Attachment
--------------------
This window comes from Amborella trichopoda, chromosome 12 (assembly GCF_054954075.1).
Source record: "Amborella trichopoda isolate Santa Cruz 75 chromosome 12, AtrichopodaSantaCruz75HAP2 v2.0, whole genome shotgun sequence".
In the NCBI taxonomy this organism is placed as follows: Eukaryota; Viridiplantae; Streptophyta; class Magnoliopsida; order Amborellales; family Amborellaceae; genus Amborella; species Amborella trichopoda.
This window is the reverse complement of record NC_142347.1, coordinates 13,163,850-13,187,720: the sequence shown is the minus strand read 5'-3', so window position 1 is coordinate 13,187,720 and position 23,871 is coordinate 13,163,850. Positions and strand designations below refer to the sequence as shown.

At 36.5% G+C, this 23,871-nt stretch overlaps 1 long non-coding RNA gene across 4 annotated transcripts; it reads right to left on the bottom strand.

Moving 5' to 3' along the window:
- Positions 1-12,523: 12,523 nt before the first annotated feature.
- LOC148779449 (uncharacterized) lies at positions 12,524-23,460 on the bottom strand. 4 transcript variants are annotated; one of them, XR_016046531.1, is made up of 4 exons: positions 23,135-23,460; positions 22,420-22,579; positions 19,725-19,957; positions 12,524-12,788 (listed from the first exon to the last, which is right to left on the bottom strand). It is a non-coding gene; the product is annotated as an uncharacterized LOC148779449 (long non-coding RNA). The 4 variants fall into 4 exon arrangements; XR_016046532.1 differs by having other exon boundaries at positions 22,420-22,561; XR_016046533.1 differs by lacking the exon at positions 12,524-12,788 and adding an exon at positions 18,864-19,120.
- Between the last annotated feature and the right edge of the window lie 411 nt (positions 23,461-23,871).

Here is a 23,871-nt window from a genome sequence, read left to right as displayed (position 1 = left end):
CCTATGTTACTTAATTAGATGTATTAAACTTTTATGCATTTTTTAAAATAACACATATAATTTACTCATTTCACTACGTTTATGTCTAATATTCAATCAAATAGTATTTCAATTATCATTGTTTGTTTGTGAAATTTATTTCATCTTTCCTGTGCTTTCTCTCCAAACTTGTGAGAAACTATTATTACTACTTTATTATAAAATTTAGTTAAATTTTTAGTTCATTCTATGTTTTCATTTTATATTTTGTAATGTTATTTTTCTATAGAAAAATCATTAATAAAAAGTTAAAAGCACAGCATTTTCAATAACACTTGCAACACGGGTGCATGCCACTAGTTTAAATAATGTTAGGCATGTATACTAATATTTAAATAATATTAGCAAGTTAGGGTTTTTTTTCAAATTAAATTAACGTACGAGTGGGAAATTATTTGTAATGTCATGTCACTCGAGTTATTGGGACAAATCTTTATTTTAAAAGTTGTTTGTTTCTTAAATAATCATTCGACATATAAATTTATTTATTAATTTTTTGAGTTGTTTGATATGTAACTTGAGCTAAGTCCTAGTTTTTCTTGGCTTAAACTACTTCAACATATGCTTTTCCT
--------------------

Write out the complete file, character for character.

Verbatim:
This window comes from Amborella trichopoda, chromosome 12 (assembly GCF_054954075.1).
Source record: "Amborella trichopoda isolate Santa Cruz 75 chromosome 12, AtrichopodaSantaCruz75HAP2 v2.0, whole genome shotgun sequence".
In the NCBI taxonomy this organism is placed as follows: Eukaryota; Viridiplantae; Streptophyta; class Magnoliopsida; order Amborellales; family Amborellaceae; genus Amborella; species Amborella trichopoda.
This window is the reverse complement of record NC_142347.1, coordinates 13,163,850-13,187,720: the sequence shown is the minus strand read 5'-3', so window position 1 is coordinate 13,187,720 and position 23,871 is coordinate 13,163,850. Positions and strand designations below refer to the sequence as shown.

At 36.5% G+C, this 23,871-nt stretch overlaps 1 long non-coding RNA gene across 4 annotated transcripts; it reads right to left on the bottom strand.

Moving 5' to 3' along the window:
- Positions 1-12,523: 12,523 nt before the first annotated feature.
- LOC148779449 (uncharacterized) lies at positions 12,524-23,460 on the bottom strand. 4 transcript variants are annotated; one of them, XR_016046531.1, is made up of 4 exons: positions 23,135-23,460; positions 22,420-22,579; positions 19,725-19,957; positions 12,524-12,788 (listed from the first exon to the last, which is right to left on the bottom strand). It is a non-coding gene; the product is annotated as an uncharacterized LOC148779449 (long non-coding RNA). The 4 variants fall into 4 exon arrangements; XR_016046532.1 differs by having other exon boundaries at positions 22,420-22,561; XR_016046533.1 differs by lacking the exon at positions 12,524-12,788 and adding an exon at positions 18,864-19,120.
- Between the last annotated feature and the right edge of the window lie 411 nt (positions 23,461-23,871).

Here is a 23,871-nt window from a genome sequence, read left to right as displayed (position 1 = left end):
CCTATGTTACTTAATTAGATGTATTAAACTTTTATGCATTTTTTAAAATAACACATATAATTTACTCATTTCACTACGTTTATGTCTAATATTCAATCAAATAGTATTTCAATTATCATTGTTTGTTTGTGAAATTTATTTCATCTTTCCTGTGCTTTCTCTCCAAACTTGTGAGAAACTATTATTACTACTTTATTATAAAATTTAGTTAAATTTTTAGTTCATTCTATGTTTTCATTTTATATTTTGTAATGTTATTTTTCTATAGAAAAATCATTAATAAAAAGTTAAAAGCACAGCATTTTCAATAACACTTGCAACACGGGTGCATGCCACTAGTTTAAATAATGTTAGGCATGTATACTAATATTTAAATAATATTAGCAAGTTAGGGTTTTTTTTCAAATTAAATTAACGTACGAGTGGGAAATTATTTGTAATGTCATGTCACTCGAGTTATTGGGACAAATCTTTATTTTAAAAGTTGTTTGTTTCTTAAATAATCATTCGACATATAAATTTATTTATTAATTTTTTGAGTTGTTTGATATGTAACTTGAGCTAAGTCCTAGTTTTTCTTGGCTTAAACTACTTCAACATATGCTTTTCCT